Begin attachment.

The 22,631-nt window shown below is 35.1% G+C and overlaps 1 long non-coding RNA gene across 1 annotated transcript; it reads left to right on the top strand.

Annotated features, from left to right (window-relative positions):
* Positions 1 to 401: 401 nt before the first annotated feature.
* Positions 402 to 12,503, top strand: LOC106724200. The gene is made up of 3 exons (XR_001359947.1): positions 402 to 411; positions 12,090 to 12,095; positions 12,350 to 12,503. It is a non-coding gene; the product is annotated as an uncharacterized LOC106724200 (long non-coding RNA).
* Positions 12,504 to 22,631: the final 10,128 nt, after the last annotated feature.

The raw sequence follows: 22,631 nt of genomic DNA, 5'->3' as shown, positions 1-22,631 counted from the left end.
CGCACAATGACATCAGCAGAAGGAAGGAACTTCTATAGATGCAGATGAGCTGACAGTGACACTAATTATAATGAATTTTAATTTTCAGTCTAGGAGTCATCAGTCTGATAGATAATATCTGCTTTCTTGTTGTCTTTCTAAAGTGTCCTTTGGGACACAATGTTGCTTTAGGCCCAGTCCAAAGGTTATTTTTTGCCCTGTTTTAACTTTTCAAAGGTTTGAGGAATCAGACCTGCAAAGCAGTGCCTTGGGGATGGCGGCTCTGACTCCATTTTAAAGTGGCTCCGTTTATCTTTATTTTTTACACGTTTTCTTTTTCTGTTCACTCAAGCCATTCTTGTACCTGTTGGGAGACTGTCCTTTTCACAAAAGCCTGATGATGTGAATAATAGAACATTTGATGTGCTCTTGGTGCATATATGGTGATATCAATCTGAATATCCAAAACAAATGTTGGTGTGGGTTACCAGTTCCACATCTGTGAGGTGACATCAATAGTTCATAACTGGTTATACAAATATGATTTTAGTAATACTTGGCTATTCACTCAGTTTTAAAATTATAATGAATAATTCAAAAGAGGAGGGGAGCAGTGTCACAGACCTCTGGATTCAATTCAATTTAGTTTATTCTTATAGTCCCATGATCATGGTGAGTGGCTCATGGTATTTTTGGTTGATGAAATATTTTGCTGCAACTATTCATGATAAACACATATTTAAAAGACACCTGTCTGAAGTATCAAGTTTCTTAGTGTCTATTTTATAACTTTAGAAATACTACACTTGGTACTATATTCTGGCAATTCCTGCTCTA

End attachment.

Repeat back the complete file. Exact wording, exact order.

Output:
The 22,631-nt window shown below is 35.1% G+C and overlaps 1 long non-coding RNA gene across 1 annotated transcript; it reads left to right on the top strand.

Annotated features, from left to right (window-relative positions):
* Positions 1 to 401: 401 nt before the first annotated feature.
* Positions 402 to 12,503, top strand: LOC106724200. The gene is made up of 3 exons (XR_001359947.1): positions 402 to 411; positions 12,090 to 12,095; positions 12,350 to 12,503. It is a non-coding gene; the product is annotated as an uncharacterized LOC106724200 (long non-coding RNA).
* Positions 12,504 to 22,631: the final 10,128 nt, after the last annotated feature.

The raw sequence follows: 22,631 nt of genomic DNA, 5'->3' as shown, positions 1-22,631 counted from the left end.
CGCACAATGACATCAGCAGAAGGAAGGAACTTCTATAGATGCAGATGAGCTGACAGTGACACTAATTATAATGAATTTTAATTTTCAGTCTAGGAGTCATCAGTCTGATAGATAATATCTGCTTTCTTGTTGTCTTTCTAAAGTGTCCTTTGGGACACAATGTTGCTTTAGGCCCAGTCCAAAGGTTATTTTTTGCCCTGTTTTAACTTTTCAAAGGTTTGAGGAATCAGACCTGCAAAGCAGTGCCTTGGGGATGGCGGCTCTGACTCCATTTTAAAGTGGCTCCGTTTATCTTTATTTTTTACACGTTTTCTTTTTCTGTTCACTCAAGCCATTCTTGTACCTGTTGGGAGACTGTCCTTTTCACAAAAGCCTGATGATGTGAATAATAGAACATTTGATGTGCTCTTGGTGCATATATGGTGATATCAATCTGAATATCCAAAACAAATGTTGGTGTGGGTTACCAGTTCCACATCTGTGAGGTGACATCAATAGTTCATAACTGGTTATACAAATATGATTTTAGTAATACTTGGCTATTCACTCAGTTTTAAAATTATAATGAATAATTCAAAAGAGGAGGGGAGCAGTGTCACAGACCTCTGGATTCAATTCAATTTAGTTTATTCTTATAGTCCCATGATCATGGTGAGTGGCTCATGGTATTTTTGGTTGATGAAATATTTTGCTGCAACTATTCATGATAAACACATATTTAAAAGACACCTGTCTGAAGTATCAAGTTTCTTAGTGTCTATTTTATAACTTTAGAAATACTACACTTGGTACTATATTCTGGCAATTCCTGCTCTA